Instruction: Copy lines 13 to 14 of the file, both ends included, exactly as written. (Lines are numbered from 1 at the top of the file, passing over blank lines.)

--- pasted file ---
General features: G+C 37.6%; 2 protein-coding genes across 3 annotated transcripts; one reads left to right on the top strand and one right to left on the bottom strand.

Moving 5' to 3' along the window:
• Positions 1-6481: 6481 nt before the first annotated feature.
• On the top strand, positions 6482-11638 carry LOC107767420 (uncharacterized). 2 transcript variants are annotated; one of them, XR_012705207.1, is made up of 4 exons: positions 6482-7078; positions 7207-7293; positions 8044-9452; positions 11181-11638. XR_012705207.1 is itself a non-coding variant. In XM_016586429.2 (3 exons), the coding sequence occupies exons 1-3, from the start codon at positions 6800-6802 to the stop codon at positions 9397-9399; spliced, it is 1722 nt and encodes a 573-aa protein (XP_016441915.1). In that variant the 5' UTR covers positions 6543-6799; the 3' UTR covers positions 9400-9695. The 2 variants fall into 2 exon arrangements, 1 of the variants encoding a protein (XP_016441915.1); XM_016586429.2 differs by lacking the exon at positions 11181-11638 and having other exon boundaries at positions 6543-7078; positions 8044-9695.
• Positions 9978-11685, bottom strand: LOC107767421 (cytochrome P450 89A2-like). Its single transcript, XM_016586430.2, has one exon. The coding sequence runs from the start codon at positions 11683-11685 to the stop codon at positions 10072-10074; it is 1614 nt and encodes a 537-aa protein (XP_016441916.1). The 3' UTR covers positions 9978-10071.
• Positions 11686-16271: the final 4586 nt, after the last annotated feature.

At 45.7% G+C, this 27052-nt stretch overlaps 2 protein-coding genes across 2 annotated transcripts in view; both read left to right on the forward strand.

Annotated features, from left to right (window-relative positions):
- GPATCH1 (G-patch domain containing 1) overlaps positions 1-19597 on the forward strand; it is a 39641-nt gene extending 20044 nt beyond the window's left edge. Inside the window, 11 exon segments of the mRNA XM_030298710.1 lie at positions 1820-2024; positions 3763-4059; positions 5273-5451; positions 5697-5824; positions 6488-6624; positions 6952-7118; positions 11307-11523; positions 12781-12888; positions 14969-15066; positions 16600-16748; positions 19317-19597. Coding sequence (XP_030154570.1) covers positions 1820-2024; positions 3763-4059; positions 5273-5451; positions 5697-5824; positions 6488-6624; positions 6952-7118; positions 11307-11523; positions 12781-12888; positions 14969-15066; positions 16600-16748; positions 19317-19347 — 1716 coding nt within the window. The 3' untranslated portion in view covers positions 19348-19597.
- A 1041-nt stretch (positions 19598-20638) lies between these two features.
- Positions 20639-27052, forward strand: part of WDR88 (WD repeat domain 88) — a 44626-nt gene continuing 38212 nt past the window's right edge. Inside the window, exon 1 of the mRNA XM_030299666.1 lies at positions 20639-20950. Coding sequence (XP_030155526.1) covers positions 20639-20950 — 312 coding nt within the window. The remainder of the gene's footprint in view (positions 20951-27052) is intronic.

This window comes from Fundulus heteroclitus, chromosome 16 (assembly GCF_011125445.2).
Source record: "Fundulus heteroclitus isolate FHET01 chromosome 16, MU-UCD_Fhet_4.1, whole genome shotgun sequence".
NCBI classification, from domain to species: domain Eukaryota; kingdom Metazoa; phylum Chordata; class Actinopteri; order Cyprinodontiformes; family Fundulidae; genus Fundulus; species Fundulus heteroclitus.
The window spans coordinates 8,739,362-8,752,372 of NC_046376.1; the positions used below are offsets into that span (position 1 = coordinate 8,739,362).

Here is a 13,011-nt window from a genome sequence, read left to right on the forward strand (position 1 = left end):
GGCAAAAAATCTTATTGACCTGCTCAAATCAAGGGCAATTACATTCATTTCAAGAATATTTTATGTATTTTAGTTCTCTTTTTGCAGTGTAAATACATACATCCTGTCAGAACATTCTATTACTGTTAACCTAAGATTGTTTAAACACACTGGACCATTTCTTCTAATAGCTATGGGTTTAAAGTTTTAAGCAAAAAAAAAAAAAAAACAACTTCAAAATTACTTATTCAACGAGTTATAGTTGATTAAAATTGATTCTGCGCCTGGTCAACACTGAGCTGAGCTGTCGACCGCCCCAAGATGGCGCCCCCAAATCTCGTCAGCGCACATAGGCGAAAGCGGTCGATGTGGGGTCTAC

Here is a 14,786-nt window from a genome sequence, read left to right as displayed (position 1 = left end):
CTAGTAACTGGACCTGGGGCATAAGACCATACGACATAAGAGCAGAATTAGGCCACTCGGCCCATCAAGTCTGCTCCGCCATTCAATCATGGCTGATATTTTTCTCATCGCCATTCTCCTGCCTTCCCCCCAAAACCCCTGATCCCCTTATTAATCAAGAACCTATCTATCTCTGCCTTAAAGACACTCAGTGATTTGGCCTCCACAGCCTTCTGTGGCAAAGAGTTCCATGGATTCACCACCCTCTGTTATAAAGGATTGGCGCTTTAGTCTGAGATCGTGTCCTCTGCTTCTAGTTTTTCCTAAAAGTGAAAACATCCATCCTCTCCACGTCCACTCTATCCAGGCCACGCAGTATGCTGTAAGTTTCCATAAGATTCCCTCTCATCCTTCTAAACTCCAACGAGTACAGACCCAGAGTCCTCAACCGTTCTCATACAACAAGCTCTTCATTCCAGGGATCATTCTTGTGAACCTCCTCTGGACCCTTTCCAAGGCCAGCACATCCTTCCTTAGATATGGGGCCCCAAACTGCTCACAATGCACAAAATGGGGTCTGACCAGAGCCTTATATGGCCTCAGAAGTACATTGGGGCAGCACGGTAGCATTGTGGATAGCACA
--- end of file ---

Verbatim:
Source record: "Fundulus heteroclitus isolate FHET01 chromosome 16, MU-UCD_Fhet_4.1, whole genome shotgun sequence".
NCBI classification, from domain to species: domain Eukaryota; kingdom Metazoa; phylum Chordata; class Actinopteri; order Cyprinodontiformes; family Fundulidae; genus Fundulus; species Fundulus heteroclitus.